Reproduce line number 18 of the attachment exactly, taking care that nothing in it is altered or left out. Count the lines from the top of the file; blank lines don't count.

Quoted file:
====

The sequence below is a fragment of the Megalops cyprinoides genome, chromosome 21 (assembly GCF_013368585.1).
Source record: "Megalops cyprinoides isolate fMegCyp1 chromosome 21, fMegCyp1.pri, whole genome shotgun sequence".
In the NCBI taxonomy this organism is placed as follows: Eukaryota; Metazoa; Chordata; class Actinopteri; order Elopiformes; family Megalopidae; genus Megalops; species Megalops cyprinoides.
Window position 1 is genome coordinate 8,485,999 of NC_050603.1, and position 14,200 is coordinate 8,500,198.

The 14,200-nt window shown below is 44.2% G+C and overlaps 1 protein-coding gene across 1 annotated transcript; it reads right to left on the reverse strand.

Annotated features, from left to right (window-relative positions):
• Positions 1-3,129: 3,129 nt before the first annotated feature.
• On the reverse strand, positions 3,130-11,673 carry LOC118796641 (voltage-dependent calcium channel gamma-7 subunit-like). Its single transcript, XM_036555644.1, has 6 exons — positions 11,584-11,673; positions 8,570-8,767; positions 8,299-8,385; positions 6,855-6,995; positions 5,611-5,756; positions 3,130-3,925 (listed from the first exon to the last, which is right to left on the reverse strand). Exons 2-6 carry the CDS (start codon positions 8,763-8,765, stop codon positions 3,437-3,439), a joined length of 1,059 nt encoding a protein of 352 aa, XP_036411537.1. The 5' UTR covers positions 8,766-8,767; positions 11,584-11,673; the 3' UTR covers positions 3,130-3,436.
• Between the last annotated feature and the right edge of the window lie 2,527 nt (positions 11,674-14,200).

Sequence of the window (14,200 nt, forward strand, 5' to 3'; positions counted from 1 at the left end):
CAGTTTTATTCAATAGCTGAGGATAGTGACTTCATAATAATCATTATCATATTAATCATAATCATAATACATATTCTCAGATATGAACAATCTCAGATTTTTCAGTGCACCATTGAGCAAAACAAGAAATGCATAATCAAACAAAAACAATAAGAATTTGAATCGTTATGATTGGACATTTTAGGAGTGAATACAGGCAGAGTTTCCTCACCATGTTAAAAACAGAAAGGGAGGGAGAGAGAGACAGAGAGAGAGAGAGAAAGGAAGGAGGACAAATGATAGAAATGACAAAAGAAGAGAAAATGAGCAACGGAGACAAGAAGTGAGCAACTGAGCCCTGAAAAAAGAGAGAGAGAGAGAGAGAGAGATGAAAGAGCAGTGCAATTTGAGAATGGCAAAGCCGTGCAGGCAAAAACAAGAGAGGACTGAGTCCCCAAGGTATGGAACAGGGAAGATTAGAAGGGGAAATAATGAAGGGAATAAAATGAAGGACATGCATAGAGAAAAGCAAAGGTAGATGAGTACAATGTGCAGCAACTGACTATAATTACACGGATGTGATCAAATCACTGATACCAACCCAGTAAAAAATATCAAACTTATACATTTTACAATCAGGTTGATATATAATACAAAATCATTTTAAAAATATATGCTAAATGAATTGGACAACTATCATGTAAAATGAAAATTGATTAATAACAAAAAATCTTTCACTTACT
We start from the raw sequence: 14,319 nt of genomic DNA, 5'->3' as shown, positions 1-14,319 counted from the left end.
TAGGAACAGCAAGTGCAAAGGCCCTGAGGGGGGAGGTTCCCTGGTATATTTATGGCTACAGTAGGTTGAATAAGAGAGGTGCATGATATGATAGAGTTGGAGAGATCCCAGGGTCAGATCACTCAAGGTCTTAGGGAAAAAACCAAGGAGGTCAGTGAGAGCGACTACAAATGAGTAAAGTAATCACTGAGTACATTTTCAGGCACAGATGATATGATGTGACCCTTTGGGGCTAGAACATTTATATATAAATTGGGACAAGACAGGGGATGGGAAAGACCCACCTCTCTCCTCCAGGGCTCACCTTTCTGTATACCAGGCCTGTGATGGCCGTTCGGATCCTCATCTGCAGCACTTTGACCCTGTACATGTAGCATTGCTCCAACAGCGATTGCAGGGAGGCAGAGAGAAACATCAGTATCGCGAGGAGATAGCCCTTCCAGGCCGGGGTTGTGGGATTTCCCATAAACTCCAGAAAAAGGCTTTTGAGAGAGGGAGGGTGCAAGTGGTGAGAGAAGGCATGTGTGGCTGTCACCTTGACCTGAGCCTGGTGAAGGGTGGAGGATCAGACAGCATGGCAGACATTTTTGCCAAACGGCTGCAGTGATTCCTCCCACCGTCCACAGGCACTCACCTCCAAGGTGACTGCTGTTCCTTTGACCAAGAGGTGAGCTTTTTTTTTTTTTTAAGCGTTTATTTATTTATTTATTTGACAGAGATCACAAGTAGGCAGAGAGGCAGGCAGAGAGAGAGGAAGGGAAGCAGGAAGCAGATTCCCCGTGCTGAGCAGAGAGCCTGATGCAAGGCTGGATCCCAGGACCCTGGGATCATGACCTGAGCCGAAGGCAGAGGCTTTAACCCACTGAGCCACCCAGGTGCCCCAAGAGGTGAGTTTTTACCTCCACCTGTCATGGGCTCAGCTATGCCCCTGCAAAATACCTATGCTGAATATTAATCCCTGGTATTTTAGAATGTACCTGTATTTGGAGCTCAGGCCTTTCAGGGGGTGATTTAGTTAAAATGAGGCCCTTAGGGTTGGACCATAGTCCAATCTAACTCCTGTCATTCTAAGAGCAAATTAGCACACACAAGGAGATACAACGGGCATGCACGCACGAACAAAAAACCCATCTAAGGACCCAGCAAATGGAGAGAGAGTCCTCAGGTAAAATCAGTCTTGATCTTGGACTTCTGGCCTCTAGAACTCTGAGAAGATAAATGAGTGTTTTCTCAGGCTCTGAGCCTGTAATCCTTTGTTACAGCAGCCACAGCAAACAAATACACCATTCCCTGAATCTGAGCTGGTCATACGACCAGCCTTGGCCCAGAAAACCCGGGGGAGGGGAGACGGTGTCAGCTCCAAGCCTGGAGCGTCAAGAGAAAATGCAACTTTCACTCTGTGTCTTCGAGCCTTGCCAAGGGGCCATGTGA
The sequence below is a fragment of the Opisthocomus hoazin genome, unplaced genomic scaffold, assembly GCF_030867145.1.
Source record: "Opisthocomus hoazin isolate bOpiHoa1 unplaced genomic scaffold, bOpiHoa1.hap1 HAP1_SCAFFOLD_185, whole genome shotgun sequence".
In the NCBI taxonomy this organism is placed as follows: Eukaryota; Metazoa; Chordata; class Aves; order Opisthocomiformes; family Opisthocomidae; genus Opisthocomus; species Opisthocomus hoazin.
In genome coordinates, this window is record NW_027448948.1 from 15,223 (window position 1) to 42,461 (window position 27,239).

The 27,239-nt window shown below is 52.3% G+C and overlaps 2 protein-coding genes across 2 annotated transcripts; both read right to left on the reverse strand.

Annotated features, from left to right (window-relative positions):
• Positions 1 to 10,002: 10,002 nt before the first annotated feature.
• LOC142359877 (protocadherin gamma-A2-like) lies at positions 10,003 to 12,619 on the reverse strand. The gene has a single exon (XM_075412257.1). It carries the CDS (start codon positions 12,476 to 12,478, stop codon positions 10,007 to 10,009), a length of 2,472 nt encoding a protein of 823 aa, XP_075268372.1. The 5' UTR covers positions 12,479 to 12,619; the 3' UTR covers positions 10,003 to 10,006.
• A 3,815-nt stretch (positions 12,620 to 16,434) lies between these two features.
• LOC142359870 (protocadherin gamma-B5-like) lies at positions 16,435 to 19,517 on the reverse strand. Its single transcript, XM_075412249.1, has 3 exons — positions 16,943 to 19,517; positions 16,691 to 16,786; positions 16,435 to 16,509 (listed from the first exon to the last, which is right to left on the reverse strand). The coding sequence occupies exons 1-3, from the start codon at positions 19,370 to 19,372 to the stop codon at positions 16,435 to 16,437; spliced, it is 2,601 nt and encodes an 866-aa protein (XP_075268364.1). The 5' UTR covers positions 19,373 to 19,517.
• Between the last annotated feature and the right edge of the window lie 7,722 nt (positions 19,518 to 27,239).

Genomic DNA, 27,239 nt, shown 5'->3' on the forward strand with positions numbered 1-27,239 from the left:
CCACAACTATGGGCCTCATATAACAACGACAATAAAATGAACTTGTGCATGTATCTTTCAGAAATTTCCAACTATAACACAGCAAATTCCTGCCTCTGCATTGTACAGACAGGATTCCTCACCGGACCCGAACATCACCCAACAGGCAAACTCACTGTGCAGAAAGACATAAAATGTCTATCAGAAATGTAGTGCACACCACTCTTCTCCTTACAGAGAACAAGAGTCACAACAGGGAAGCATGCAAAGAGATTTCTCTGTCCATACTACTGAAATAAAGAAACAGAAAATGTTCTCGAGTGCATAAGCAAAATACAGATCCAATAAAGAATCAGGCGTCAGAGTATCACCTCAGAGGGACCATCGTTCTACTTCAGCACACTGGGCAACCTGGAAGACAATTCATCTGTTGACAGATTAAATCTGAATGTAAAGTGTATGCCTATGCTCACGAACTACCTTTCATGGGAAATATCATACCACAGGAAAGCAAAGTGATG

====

The 27,239-nt window shown below is 52.3% G+C and overlaps 2 protein-coding genes across 2 annotated transcripts; both read right to left on the reverse strand.